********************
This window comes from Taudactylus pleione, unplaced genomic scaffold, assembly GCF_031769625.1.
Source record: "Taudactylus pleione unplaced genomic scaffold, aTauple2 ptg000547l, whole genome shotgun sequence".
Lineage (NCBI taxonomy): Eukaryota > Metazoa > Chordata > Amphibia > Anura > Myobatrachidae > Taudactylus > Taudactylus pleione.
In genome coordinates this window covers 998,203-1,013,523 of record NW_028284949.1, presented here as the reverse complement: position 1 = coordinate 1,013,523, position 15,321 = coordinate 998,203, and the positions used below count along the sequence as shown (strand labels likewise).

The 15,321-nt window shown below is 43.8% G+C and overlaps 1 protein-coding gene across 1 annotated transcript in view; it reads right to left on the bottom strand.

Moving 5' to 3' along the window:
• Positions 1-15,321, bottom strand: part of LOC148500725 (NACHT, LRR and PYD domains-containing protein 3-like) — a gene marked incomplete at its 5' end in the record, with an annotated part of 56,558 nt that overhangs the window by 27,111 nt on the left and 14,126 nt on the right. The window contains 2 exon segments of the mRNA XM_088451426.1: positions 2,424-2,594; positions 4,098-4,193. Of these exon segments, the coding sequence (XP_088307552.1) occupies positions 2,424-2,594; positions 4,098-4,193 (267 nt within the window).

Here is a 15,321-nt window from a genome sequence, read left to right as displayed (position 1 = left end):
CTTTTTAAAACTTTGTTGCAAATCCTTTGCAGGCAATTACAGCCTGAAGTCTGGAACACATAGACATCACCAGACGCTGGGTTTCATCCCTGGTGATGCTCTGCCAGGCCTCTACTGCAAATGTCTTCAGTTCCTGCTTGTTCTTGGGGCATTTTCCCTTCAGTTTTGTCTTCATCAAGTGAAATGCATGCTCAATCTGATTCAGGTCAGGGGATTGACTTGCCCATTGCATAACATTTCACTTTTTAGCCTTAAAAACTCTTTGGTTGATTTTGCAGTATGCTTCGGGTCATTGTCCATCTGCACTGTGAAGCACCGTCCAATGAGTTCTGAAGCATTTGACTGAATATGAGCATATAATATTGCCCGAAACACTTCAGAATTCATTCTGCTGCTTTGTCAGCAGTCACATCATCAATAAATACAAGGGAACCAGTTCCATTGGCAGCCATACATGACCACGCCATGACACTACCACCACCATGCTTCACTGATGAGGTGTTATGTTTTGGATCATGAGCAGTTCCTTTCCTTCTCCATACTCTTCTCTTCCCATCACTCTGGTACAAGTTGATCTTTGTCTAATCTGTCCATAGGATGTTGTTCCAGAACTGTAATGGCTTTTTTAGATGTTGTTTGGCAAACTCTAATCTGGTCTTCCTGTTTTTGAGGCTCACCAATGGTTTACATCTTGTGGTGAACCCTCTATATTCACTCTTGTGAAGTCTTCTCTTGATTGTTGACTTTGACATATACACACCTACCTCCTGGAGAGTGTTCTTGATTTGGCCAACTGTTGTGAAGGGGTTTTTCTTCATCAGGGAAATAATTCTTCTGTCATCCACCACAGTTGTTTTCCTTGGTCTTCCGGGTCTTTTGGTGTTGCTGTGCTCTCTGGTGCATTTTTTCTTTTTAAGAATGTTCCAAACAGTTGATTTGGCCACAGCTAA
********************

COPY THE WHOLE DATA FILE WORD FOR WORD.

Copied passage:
This window comes from Taudactylus pleione, unplaced genomic scaffold, assembly GCF_031769625.1.
Source record: "Taudactylus pleione unplaced genomic scaffold, aTauple2 ptg000547l, whole genome shotgun sequence".
Lineage (NCBI taxonomy): Eukaryota > Metazoa > Chordata > Amphibia > Anura > Myobatrachidae > Taudactylus > Taudactylus pleione.
In genome coordinates this window covers 998,203-1,013,523 of record NW_028284949.1, presented here as the reverse complement: position 1 = coordinate 1,013,523, position 15,321 = coordinate 998,203, and the positions used below count along the sequence as shown (strand labels likewise).

The 15,321-nt window shown below is 43.8% G+C and overlaps 1 protein-coding gene across 1 annotated transcript in view; it reads right to left on the bottom strand.

Moving 5' to 3' along the window:
• Positions 1-15,321, bottom strand: part of LOC148500725 (NACHT, LRR and PYD domains-containing protein 3-like) — a gene marked incomplete at its 5' end in the record, with an annotated part of 56,558 nt that overhangs the window by 27,111 nt on the left and 14,126 nt on the right. The window contains 2 exon segments of the mRNA XM_088451426.1: positions 2,424-2,594; positions 4,098-4,193. Of these exon segments, the coding sequence (XP_088307552.1) occupies positions 2,424-2,594; positions 4,098-4,193 (267 nt within the window).

Here is a 15,321-nt window from a genome sequence, read left to right as displayed (position 1 = left end):
CTTTTTAAAACTTTGTTGCAAATCCTTTGCAGGCAATTACAGCCTGAAGTCTGGAACACATAGACATCACCAGACGCTGGGTTTCATCCCTGGTGATGCTCTGCCAGGCCTCTACTGCAAATGTCTTCAGTTCCTGCTTGTTCTTGGGGCATTTTCCCTTCAGTTTTGTCTTCATCAAGTGAAATGCATGCTCAATCTGATTCAGGTCAGGGGATTGACTTGCCCATTGCATAACATTTCACTTTTTAGCCTTAAAAACTCTTTGGTTGATTTTGCAGTATGCTTCGGGTCATTGTCCATCTGCACTGTGAAGCACCGTCCAATGAGTTCTGAAGCATTTGACTGAATATGAGCATATAATATTGCCCGAAACACTTCAGAATTCATTCTGCTGCTTTGTCAGCAGTCACATCATCAATAAATACAAGGGAACCAGTTCCATTGGCAGCCATACATGACCACGCCATGACACTACCACCACCATGCTTCACTGATGAGGTGTTATGTTTTGGATCATGAGCAGTTCCTTTCCTTCTCCATACTCTTCTCTTCCCATCACTCTGGTACAAGTTGATCTTTGTCTAATCTGTCCATAGGATGTTGTTCCAGAACTGTAATGGCTTTTTTAGATGTTGTTTGGCAAACTCTAATCTGGTCTTCCTGTTTTTGAGGCTCACCAATGGTTTACATCTTGTGGTGAACCCTCTATATTCACTCTTGTGAAGTCTTCTCTTGATTGTTGACTTTGACATATACACACCTACCTCCTGGAGAGTGTTCTTGATTTGGCCAACTGTTGTGAAGGGGTTTTTCTTCATCAGGGAAATAATTCTTCTGTCATCCACCACAGTTGTTTTCCTTGGTCTTCCGGGTCTTTTGGTGTTGCTGTGCTCTCTGGTGCATTTTTTCTTTTTAAGAATGTTCCAAACAGTTGATTTGGCCACAGCTAA